When I started work on my first board for AT-43, I actually had no idea what I was going for (a common state for me...). I did not have the rules, the miniatures, nothing but an interest in the game and what knowledge I could find in the official AT-43 forum. I discuss this more in depth in other posts, so I will simply leave it that the "final" board (it is actually still not finished yet) is much different than it's original form.
After this, I borrowed a copy of Cry Havoc #14 from Joe, another member of our fledgling group. In this issue, the details of the Damocles Campaign are laid out with several special rules and four new scenarios. The common factor for all of the scenarios is that they all use the poster game board that come with Operation Damocles. I had originally planned on making a 3D version of this board but I had later decided against it. Well, having seen this I changed my mind yet again and I started work on the easiest of the two sides, the open space with the large elevator. Very simple to build and it is featured in all four of the scenarios from phase 1 of the campaign.
To start out, I needed a board to build it all on. Since I decided to work with materials that I have on hand for now, I settled on a board that is 24" x 32" (roughly 60cm x 80cm) which is actually slightly shorter than the original poster. The difference is pretty minor though, which is why I was not too worried about this.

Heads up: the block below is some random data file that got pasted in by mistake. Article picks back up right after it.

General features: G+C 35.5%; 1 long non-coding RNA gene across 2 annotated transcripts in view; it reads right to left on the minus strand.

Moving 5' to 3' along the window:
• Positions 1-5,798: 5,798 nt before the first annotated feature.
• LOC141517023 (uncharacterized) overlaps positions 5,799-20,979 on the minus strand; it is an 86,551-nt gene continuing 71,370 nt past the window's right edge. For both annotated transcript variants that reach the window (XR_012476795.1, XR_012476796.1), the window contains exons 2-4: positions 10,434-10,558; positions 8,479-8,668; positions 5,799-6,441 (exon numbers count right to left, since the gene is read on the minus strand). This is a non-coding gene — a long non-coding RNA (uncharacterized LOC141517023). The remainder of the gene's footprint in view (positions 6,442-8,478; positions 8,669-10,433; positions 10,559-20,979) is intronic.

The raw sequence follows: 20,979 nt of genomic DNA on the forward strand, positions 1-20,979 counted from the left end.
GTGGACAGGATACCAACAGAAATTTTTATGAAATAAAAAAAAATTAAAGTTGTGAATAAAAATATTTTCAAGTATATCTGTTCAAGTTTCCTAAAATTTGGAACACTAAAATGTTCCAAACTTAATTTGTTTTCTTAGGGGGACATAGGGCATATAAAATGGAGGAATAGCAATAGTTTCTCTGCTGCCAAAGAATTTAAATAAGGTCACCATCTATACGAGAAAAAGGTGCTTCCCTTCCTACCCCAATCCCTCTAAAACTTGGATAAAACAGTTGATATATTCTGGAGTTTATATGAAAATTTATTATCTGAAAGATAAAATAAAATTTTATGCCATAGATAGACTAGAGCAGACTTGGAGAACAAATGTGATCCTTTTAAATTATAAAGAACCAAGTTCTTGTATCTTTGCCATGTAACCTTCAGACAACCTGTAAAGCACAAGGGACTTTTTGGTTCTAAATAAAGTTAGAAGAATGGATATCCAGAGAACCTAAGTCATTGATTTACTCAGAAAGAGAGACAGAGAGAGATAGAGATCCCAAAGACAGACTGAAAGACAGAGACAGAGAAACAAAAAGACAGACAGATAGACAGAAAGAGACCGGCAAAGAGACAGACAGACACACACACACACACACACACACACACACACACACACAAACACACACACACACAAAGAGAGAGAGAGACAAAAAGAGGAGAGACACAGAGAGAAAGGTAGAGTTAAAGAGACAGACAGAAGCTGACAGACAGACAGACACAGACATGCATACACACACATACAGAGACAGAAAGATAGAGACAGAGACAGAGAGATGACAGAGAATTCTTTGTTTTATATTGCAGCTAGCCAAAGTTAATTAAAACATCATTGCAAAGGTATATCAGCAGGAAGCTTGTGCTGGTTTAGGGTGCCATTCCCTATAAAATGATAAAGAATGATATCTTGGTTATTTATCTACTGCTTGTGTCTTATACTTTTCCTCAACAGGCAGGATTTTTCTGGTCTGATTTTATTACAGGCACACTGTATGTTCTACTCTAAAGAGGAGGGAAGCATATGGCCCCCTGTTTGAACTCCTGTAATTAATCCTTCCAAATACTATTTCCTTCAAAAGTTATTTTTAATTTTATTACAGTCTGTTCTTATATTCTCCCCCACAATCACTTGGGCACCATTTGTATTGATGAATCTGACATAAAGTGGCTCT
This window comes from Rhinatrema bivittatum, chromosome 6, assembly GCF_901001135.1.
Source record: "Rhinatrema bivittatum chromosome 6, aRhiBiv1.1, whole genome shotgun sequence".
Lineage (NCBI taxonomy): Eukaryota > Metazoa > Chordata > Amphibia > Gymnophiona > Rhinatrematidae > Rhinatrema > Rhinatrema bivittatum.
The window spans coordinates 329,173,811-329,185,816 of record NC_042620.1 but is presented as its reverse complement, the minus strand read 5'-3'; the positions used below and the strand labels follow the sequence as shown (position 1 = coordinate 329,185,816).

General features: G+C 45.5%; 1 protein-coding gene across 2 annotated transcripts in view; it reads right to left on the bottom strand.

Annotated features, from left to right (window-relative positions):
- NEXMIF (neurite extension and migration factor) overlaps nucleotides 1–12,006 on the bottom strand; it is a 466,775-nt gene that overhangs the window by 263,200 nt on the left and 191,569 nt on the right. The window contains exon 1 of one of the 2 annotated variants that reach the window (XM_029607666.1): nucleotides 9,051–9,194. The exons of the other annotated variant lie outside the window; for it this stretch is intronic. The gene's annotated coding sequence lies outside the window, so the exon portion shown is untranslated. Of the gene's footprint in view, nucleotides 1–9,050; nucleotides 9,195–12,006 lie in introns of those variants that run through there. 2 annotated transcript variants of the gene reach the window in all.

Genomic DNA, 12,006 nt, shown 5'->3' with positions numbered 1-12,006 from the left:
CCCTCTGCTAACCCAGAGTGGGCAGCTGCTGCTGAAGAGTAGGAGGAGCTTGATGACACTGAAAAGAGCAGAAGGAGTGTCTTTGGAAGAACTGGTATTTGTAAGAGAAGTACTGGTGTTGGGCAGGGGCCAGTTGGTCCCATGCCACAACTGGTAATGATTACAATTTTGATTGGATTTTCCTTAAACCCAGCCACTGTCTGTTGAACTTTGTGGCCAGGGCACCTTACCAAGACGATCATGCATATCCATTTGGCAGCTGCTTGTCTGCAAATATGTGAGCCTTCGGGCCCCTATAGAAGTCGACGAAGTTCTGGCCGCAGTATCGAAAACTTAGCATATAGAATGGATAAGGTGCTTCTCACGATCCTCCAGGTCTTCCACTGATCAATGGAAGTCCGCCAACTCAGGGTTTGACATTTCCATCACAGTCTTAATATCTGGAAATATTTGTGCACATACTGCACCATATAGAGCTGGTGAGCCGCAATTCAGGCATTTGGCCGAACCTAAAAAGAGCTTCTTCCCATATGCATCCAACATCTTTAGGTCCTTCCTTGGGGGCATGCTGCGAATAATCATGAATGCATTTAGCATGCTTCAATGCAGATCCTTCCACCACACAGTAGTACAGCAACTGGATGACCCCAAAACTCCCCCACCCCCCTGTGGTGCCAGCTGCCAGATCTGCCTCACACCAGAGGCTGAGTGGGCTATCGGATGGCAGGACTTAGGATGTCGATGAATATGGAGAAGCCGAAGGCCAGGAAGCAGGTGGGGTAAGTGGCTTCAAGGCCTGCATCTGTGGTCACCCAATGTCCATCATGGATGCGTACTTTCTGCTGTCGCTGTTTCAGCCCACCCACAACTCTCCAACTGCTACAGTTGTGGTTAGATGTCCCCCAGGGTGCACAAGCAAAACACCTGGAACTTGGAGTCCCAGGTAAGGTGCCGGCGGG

One of the key features of the poster map is several hatches located at various points on the board. They are actually used as objectives in the game, so I needed to find some way to model these quickly, easily and cheaply. Oddly enough, I found the solution while I was playing Play Dough with my daughter.
Having made the hatches, the next step was to position them on the board. I measured the distances on the poster from the nearest two edges for each hatch and then positioned them on the board. I pushed them down into the board to make an indentation to mark where they were supposed to go, and then went back and hot glued them down.
Once these were attached, I needed to make the elevator. On the poster the elevator is irregularly shaped, but to keep things simple I decided to just make mine rectangular. The edge is cut at roughly a 45 degree angle and I also cut a line to mark the edge of the elevator floor. I don't know how well it will show up once I actually get some paint on it but hopefully it is visible enough that it will be apparent what it is. I also put indentations on the board to represent various seams in the concrete. They are hard to see now, but once the paint is on there they should be more obvious.
Here is the board laid out as it is written up in the third mission of phase 1 of the campaign (minus a few terrain elements since I don't have enough containers yet). Overall I am pleased with how it came out, but then again it still isn't finished. Hopefully I will be able to get some paint on it over the next couple of days so that I can show the finished product.